Home > C# > C# Performance#2 – as vs () operator

C# Performance#2 – as vs () operator

Like in the previous example also in this I’ll make a small experiment with C#. This time I’ll take a closer look at two operators and a programming method. I’ll take a look on as/is and () operator.

Imagine a list of objects like List<object> and a custom class for example MySimpleClass. Before the generic programming came, programmers used to write a list which contained a couple of items (such list is known as collection). In such list we can put as many objects of different types as we can (of course there is a item limit). When we will get an item we just can use the get method (indexer) and then cast to specific type. When the collection has many different type items then we should write a long if maby with some is conditions. Happily this is a rare situation, because such kind of lists mostly contains only one type of object. OK, but also with this, the list contains only Object types, and our item must be casted to MySimpleClass. In this situation the casting is required when we will get our properties from MySimpleClass.

We can achieve this by casting an object using () or as operator. Maby this will show a simple example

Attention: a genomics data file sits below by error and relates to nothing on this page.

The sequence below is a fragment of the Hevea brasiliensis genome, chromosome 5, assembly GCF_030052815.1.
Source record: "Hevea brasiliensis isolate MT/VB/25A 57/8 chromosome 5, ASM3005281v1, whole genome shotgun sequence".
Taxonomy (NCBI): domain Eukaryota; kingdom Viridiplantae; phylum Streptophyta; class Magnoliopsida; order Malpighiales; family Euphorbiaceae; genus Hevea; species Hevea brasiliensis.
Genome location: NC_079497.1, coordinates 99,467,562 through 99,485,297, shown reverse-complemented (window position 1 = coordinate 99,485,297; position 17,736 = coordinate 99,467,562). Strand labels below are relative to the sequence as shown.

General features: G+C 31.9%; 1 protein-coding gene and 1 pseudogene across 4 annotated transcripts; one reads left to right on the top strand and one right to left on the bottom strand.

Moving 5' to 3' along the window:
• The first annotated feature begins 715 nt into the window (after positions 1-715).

object ourObject = list[1]; // get the first item from the list

MySimpleClass myItem = (MySimpleClass)ourObject; // this is casting using () operator

In code is operator checks if the ourObject is an MySimleClass type, and as operator casts to a specified type. The advantage of the is operator is that this operator never throws casting exception, but only null when the object is not the of the casted type.

Let’s make an experimet. In this experiment I’ll compare casting object to a specified type using the as operator or (). Like last time, I wrote a simple program with two methods. First method is using as operator and the second () operator. I ran the program in a big loop and one object. Then in each iteration I casted to the MySimpleClass object. The results shocked me, because using as was three times faster than ().

 

Using as Cast by ()
2388,8 ms 9551,1 ms

 

It’s a lot of time, and the difference was only in one, maby half line of code:

First method: MySimpleClass myClass = item as MySimpleClass;

Second method: MySimpleClass myClass = (MySimpleClass)item;

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